Well, today is Black Friday. Sounds kind of ominous doesn’t it? Well, it sort of suits here. A cold front came through last night dropping our temperatures by over 40 degrees, Brrrrrr. And to add insult to injury, it is cloudy and drizzling rain. Just what a “black” Friday should be, right?
I guess I am wrong. I must live a sheltered life, because up until this year, I had never heard of “Black Friday”. Yes, I knew for years about the idiots standing in line all night to get into the stores to get the few bargain priced items, and that all the malls and stores where crowded that day. That is why I rarely ventured out the day after Thanksgiving.
Well, this black Friday thing got me curious, and when I get curious, I go to the Internet and usually “WikipediA”. As always, I got my information. It seems that the term has been around for a long, long time, but the meaning it has for the day after Thanksgiving was started in Philadelphia in 1966. It was named by the police and here is some of what Wikipedia had to say about it:
” The day's name originated in Philadelphia, where it originally was used to describe the heavy and disruptive pedestrian and vehicle traffic which would occur on the day after Thanksgiving. Use of the term began by 1966 and began to see broader use outside Philadelphia around 1975. Later an alternative explanation began to be offered: that "Black Friday" indicates the period during which retailers are turning a profit, or "in the black."”
Well, I learned something, hope you did, too. But maybe I am the only person in the world that didn’t know about “black Friday”. No, that isn’t correct, my wife never heard of it before, either.
So, have a good Black Friday. . . .
So far Rockport has a gray, drizzle, cold, windy nasty Friday. This is an "outside" town so sunshine is needed.ReplyDelete
Maybe it will send more tourists further south and you will have more room to have toooo much fun. Always try to find the silver lining. . .ReplyDelete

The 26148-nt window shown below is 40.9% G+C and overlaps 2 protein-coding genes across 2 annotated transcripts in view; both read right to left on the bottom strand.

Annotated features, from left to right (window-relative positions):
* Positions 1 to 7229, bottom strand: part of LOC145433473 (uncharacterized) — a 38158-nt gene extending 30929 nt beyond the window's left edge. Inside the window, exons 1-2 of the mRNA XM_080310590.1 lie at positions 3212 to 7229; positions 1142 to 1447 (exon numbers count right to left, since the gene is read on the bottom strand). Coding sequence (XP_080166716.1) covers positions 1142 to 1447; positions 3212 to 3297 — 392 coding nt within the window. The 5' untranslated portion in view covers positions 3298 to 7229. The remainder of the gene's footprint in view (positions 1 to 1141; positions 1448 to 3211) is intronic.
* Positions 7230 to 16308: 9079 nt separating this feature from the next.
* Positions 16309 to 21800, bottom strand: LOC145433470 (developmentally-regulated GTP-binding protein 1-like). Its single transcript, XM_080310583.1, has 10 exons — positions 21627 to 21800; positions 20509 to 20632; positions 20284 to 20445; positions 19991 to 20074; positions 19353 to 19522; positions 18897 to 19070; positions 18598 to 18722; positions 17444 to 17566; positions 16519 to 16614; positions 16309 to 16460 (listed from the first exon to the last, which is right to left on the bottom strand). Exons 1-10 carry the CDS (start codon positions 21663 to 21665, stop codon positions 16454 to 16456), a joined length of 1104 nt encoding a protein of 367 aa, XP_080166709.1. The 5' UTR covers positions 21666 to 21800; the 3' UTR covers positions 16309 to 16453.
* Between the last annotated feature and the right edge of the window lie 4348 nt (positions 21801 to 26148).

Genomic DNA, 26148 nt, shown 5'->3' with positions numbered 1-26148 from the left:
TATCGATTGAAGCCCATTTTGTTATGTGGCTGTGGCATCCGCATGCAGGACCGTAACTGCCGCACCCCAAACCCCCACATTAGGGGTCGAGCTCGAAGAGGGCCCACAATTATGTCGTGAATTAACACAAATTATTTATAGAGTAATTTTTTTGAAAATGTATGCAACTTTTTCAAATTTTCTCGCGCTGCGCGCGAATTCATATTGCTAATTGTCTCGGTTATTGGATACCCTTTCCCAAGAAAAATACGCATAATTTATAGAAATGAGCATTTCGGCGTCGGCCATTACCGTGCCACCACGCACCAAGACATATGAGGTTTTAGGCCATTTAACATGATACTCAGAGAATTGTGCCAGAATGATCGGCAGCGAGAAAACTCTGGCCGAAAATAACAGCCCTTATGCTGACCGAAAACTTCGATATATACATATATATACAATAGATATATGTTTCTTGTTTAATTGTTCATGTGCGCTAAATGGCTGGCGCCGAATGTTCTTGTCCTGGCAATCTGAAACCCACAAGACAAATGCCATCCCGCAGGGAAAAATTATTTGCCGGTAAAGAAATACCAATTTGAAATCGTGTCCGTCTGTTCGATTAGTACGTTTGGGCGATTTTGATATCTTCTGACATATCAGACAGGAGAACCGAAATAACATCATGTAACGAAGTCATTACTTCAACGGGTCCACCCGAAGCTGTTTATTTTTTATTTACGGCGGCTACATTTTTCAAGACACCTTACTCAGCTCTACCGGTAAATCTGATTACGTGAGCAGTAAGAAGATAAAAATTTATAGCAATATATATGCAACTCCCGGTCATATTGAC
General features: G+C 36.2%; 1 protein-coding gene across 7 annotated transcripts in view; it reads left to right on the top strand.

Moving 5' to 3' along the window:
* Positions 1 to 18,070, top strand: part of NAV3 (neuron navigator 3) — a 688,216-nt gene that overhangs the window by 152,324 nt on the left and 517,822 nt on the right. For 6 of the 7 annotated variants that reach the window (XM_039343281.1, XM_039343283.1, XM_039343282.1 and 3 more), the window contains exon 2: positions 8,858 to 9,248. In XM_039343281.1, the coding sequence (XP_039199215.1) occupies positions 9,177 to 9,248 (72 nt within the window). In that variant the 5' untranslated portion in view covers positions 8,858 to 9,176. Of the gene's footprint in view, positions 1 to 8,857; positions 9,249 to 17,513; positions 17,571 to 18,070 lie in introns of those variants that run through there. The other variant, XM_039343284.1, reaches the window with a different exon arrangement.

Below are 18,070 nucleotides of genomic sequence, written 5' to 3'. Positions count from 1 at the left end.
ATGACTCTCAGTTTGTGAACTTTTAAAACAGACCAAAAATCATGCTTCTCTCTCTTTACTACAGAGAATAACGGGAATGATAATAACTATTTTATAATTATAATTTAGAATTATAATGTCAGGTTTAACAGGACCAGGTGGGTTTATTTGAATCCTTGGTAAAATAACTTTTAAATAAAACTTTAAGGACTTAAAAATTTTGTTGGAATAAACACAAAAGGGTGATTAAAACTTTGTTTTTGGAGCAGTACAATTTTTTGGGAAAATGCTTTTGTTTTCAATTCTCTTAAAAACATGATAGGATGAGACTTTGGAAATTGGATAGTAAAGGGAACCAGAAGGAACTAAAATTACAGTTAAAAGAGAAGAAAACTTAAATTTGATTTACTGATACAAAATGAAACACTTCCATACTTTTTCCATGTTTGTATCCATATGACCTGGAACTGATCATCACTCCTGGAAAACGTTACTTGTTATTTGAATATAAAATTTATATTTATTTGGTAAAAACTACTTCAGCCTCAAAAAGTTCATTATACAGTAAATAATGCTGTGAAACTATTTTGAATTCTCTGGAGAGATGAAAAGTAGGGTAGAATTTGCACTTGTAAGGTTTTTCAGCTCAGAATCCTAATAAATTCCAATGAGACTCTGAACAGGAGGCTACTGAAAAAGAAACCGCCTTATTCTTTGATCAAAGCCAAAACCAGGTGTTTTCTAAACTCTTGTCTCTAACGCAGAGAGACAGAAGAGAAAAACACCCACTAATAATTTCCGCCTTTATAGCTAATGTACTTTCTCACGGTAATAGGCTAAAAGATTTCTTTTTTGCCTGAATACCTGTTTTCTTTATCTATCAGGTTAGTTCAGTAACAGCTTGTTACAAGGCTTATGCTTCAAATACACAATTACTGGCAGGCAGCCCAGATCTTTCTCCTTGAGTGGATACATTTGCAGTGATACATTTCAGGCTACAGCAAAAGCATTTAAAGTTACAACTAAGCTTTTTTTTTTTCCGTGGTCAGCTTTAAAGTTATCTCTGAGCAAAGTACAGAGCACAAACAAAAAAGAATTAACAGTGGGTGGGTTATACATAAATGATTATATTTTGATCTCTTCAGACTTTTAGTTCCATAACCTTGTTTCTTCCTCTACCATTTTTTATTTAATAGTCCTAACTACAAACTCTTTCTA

The business folks, campgrounds, guides, stores etc, have noticed a smaller influx of winter Texans this year. The ones that are here for the most part came later than normal. It is unusual to have campsites readily available for long term renting this late in the year in the Rockport area.ReplyDelete
Having worked in the retail industry most of my adult life, I can say without reservation that I do NOT miss Black Friday at all!ReplyDelete
People can make such fools of themselves about shopping! Guess that's why I dislike the holidays so much!If I never hear another Christmas song again, I'll be happy!
Barney, is that because of the economy? I would figure that it would not affect the retired folk.ReplyDelete
Hermit Jim, I know what you mean. My wife and I do not celebrate any holidays, not even birthdays. Everyday should be a hiliday :-)
I only heard the term "Black Friday" a few years ago. I don't like to shop much at all and normally never go to malls if I can help it. But a couple of years back was in NY with some of my family, and agreed to take my granddaughter and niece (both in late teens) shopping if my son would drive. He did and I had a wonderful time. I held the girls' packages while they tried things on, paid for a lot of their purchases, and it made my heart happy to hear their happy giggles all day. I think that was the year that most people stayed home, so it wasn't too horrible. I would take those girls again, any day!ReplyDelete
Gypsy, Black Friday is just another day for me. Don't participate in the comercializm part of holidays.ReplyDelete
I first learned of the phrase "Black Friday" when I met my now wifey some 7 years ago. To her, it's a holy holiday, complete with ritualistic suffering. She has it down to a science, but I always get some awesome new toys. I have no idea how that new GPS ended up in my car.ReplyDelete